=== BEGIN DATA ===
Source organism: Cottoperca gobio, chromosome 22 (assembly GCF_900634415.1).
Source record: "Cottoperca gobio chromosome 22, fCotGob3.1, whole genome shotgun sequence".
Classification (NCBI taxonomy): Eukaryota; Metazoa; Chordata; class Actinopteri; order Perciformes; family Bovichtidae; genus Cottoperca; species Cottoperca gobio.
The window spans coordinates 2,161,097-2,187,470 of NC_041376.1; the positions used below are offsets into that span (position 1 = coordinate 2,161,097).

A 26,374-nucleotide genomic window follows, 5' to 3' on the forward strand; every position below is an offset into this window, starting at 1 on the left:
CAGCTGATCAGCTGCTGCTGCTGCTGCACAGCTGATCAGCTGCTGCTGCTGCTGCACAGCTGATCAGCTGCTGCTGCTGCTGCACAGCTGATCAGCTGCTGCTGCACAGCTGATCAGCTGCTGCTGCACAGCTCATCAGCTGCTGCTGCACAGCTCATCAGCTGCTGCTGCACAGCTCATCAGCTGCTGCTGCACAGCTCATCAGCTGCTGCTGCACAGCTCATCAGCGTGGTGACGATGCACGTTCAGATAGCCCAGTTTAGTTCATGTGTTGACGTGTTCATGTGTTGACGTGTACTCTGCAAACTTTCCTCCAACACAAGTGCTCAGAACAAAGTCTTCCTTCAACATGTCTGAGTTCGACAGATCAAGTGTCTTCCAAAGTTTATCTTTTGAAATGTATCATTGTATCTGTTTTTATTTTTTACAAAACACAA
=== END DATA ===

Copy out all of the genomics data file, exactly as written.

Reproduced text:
Source organism: Cottoperca gobio, chromosome 22 (assembly GCF_900634415.1).
Source record: "Cottoperca gobio chromosome 22, fCotGob3.1, whole genome shotgun sequence".
Classification (NCBI taxonomy): Eukaryota; Metazoa; Chordata; class Actinopteri; order Perciformes; family Bovichtidae; genus Cottoperca; species Cottoperca gobio.
The window spans coordinates 2,161,097-2,187,470 of NC_041376.1; the positions used below are offsets into that span (position 1 = coordinate 2,161,097).

A 26,374-nucleotide genomic window follows, 5' to 3' on the forward strand; every position below is an offset into this window, starting at 1 on the left:
CAGCTGATCAGCTGCTGCTGCTGCTGCACAGCTGATCAGCTGCTGCTGCTGCTGCACAGCTGATCAGCTGCTGCTGCTGCTGCACAGCTGATCAGCTGCTGCTGCACAGCTGATCAGCTGCTGCTGCACAGCTCATCAGCTGCTGCTGCACAGCTCATCAGCTGCTGCTGCACAGCTCATCAGCTGCTGCTGCACAGCTCATCAGCTGCTGCTGCACAGCTCATCAGCGTGGTGACGATGCACGTTCAGATAGCCCAGTTTAGTTCATGTGTTGACGTGTTCATGTGTTGACGTGTACTCTGCAAACTTTCCTCCAACACAAGTGCTCAGAACAAAGTCTTCCTTCAACATGTCTGAGTTCGACAGATCAAGTGTCTTCCAAAGTTTATCTTTTGAAATGTATCATTGTATCTGTTTTTATTTTTTACAAAACACAA